Last season, no one expected Swansea to do well in the Premier League because they had set the bar so high with their exploits the season before. In their debut season in England’s top flight, Swansea upset the odds to not only survive relegation, but to finish 11th place in the league. Given the size of their budget and their inexperience, most if not all pundits were tipping Swansea to go straight back down. Few would have seen what was coming.
Despite all their success and the plaudits they won for their style of football, the same doomsayers returned before the 2012/13 season. There were a couple of reasons for this the principle, one being the sheer number of key departures they had suffered. Firstly, they lost their manager Brendan Rodgers to Liverpool, and that was quickly followed by star midfielder Joe Allen departing for the same club. Rodgers was praised by many for the job he had done at Swansea, but despite the fact he could have built on a project there, few could begrudge him the opportunity to move to a club of Liverpool’s stature. Allen has struggled during his time at Liverpool but at Swansea he was one of their best and most consistent performers. Although they got a good price for him, it was still seen as a big blow. Then there was the failure to re-capture loan star Gylfi Sigurdsson. The Icelander spent the second half of the season on loan from German side Hoffenheim, and he was a revelation. But once Tottenham and Liverpool showed interest, there was no chance he would return to South Wales. The last man to jump ship was Scott Sinclair as he decided he wanted to test out the Manchester City bench. Sinclair’s move has been comprehensively the least successful of the four and I imagine you’d be hard pressed to find someone who thinks his move wasn’t for the money.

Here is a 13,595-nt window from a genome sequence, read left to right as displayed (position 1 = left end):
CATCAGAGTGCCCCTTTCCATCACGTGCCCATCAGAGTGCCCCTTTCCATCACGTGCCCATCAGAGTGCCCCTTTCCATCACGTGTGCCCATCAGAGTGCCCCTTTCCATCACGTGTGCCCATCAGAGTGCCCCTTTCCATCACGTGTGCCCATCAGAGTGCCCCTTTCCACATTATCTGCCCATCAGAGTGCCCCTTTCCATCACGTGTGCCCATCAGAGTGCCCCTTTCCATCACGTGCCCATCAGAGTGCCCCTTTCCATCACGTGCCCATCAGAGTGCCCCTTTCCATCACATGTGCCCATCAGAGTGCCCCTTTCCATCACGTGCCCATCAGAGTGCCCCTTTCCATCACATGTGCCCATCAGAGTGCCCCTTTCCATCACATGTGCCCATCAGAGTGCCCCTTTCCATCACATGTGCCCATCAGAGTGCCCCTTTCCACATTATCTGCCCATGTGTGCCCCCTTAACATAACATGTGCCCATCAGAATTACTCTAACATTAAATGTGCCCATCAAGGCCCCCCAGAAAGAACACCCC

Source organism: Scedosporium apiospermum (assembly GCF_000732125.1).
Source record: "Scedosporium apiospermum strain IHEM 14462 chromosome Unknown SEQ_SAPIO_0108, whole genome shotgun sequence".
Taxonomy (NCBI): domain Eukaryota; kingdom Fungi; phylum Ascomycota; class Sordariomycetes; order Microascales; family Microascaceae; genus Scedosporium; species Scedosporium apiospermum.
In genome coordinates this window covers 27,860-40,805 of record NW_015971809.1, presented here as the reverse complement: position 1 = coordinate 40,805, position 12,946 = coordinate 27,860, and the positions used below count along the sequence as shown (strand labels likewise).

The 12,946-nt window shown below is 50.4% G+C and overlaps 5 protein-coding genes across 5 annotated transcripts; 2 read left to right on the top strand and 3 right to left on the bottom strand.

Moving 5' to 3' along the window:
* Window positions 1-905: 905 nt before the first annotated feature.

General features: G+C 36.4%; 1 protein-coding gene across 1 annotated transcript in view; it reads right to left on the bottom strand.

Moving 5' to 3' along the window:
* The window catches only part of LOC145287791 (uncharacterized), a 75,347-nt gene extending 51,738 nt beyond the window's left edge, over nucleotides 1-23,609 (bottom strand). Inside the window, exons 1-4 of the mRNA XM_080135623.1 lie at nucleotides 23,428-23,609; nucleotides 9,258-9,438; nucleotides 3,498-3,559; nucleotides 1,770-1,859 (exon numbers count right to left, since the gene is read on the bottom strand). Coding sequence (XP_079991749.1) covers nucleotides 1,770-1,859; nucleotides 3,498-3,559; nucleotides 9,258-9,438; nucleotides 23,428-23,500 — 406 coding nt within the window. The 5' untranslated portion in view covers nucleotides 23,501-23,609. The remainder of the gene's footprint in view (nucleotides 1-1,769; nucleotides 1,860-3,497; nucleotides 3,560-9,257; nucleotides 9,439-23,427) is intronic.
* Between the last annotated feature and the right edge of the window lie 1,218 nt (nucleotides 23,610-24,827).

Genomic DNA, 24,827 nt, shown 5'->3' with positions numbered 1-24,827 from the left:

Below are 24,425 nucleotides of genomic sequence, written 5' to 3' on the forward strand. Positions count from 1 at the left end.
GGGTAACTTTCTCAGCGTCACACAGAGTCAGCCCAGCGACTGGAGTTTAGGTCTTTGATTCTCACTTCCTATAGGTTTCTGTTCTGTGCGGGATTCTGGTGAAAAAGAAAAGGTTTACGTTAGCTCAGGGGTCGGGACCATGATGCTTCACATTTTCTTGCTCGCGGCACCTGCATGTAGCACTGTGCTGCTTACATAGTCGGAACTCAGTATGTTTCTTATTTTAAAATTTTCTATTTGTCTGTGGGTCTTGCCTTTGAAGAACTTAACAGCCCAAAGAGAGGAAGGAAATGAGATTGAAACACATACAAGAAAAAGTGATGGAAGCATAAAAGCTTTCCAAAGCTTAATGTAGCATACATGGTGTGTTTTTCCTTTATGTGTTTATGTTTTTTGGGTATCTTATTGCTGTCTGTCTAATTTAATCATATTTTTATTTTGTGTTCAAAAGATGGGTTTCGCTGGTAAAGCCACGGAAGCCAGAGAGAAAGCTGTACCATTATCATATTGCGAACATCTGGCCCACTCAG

In came Michael Laudrup to steady the ship, a huge name in his playing days but with little managerial success thus far. A number of players followed: Ki Sung-Yueng, Pablo Hernandez, Chico, Kyle Bartley and of course the player in question, Michu. Despite a number of arrivals, people still wrote Swansea off, saying the players would take time to gel and play the way Laudrup wanted them to. Twelve months later and Swansea are the holders of the League Cup and the proud owners of a potential place in Europe. Michu scored 18 times in the league as Swansea finished in 9th position and surprised everyone from start to finish.
Although both Michu and Swansea performed well last season, I must say I’m delighted to see that they have looked to bring in reinforcements over the summer. The reason for this is that Michu cannot win games by himself. Yes, he was an incredible, one-in-a-million signing. To sign a player for £2 million and then see him hit 18 league goals is nothing short of a masterstroke, but that will probably never happen again for Swansea. They needed to spend big to sign proven players and I’m thrilled they’ve seen fit to break their transfer record by signing Wilfried Bony. The big Ivorian scored 31 goals in last season’s Eredivisie as he propelled Vitesse into Europe. He will relieve a lot of the goal-scoring burden that was placed on Michu and you’d have to say the Spaniard needs it.
Towards the end of last season, Michu’s goals completely dried up. He only scored five times after the turn of the year. This can be put down to two reasons. The first of these is that Michu suffered from carrying the whole of Swansea’s goal-scoring burden on his shoulders. Although Danny Graham, Luke Moore and Itay Shechter were all used intermittently by Michael Laudrup, they were never first choice at all. The second reason is that teams had worked out how to play against a) Swansea and b) Michu. When the Spaniard first arrived in England, he was a complete unknown and teams didn’t treat him with a great deal of respect. After a while, opposition had worked out that if you could shut down Michu, then you could go a long way to stopping Swansea. They worked harder to mark him out of the game because of his goal-scoring exploits.